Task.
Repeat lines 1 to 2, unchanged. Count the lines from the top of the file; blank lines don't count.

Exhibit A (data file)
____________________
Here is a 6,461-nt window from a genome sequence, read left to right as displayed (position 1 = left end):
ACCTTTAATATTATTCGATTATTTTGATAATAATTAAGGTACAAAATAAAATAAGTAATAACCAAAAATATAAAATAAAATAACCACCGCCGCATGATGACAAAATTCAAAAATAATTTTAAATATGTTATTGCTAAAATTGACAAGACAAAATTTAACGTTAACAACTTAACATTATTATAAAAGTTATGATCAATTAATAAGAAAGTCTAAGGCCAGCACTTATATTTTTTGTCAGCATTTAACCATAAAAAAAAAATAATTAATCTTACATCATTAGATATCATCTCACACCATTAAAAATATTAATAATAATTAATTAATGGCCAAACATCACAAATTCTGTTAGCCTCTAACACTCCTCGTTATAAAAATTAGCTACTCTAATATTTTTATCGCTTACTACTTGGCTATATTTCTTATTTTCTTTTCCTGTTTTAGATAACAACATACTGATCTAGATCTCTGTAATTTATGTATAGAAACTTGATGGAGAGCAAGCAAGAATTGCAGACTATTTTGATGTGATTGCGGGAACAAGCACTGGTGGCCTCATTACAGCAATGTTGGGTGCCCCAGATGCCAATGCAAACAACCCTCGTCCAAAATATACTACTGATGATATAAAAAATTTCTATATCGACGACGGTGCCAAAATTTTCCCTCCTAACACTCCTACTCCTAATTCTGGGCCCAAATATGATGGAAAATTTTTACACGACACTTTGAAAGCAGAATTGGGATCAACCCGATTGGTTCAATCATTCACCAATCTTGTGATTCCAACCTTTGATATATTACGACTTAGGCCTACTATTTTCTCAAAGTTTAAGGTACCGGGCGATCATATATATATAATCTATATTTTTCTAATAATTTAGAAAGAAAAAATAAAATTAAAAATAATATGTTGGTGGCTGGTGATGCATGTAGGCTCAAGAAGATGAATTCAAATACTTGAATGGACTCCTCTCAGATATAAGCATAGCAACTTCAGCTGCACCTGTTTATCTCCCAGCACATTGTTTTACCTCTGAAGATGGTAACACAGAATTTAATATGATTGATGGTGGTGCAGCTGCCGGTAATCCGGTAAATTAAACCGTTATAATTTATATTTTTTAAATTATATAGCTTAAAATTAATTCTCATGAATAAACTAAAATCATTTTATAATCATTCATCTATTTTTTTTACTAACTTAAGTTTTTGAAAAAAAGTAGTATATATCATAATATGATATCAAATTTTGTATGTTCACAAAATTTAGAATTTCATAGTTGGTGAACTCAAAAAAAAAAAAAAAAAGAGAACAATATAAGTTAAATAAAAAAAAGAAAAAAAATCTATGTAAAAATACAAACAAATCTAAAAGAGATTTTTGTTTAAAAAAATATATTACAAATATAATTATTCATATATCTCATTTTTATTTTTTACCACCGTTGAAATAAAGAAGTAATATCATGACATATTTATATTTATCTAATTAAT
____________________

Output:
Here is a 6,461-nt window from a genome sequence, read left to right as displayed (position 1 = left end):
ACCTTTAATATTATTCGATTATTTTGATAATAATTAAGGTACAAAATAAAATAAGTAATAACCAAAAATATAAAATAAAATAACCACCGCCGCATGATGACAAAATTCAAAAATAATTTTAAATATGTTATTGCTAAAATTGACAAGACAAAATTTAACGTTAACAACTTAACATTATTATAAAAGTTATGATCAATTAATAAGAAAGTCTAAGGCCAGCACTTATATTTTTTGTCAGCATTTAACCATAAAAAAAAAATAATTAATCTTACATCATTAGATATCATCTCACACCATTAAAAATATTAATAATAATTAATTAATGGCCAAACATCACAAATTCTGTTAGCCTCTAACACTCCTCGTTATAAAAATTAGCTACTCTAATATTTTTATCGCTTACTACTTGGCTATATTTCTTATTTTCTTTTCCTGTTTTAGATAACAACATACTGATCTAGATCTCTGTAATTTATGTATAGAAACTTGATGGAGAGCAAGCAAGAATTGCAGACTATTTTGATGTGATTGCGGGAACAAGCACTGGTGGCCTCATTACAGCAATGTTGGGTGCCCCAGATGCCAATGCAAACAACCCTCGTCCAAAATATACTACTGATGATATAAAAAATTTCTATATCGACGACGGTGCCAAAATTTTCCCTCCTAACACTCCTACTCCTAATTCTGGGCCCAAATATGATGGAAAATTTTTACACGACACTTTGAAAGCAGAATTGGGATCAACCCGATTGGTTCAATCATTCACCAATCTTGTGATTCCAACCTTTGATATATTACGACTTAGGCCTACTATTTTCTCAAAGTTTAAGGTACCGGGCGATCATATATATATAATCTATATTTTTCTAATAATTTAGAAAGAAAAAATAAAATTAAAAATAATATGTTGGTGGCTGGTGATGCATGTAGGCTCAAGAAGATGAATTCAAATACTTGAATGGACTCCTCTCAGATATAAGCATAGCAACTTCAGCTGCACCTGTTTATCTCCCAGCACATTGTTTTACCTCTGAAGATGGTAACACAGAATTTAATATGATTGATGGTGGTGCAGCTGCCGGTAATCCGGTAAATTAAACCGTTATAATTTATATTTTTTAAATTATATAGCTTAAAATTAATTCTCATGAATAAACTAAAATCATTTTATAATCATTCATCTATTTTTTTTACTAACTTAAGTTTTTGAAAAAAAGTAGTATATATCATAATATGATATCAAATTTTGTATGTTCACAAAATTTAGAATTTCATAGTTGGTGAACTCAAAAAAAAAAAAAAAAAGAGAACAATATAAGTTAAATAAAAAAAAGAAAAAAAATCTATGTAAAAATACAAACAAATCTAAAAGAGATTTTTGTTTAAAAAAATATATTACAAATATAATTATTCATATATCTCATTTTTATTTTTTACCACCGTTGAAATAAAGAAGTAATATCATGACATATTTATATTTATCTAATTAAT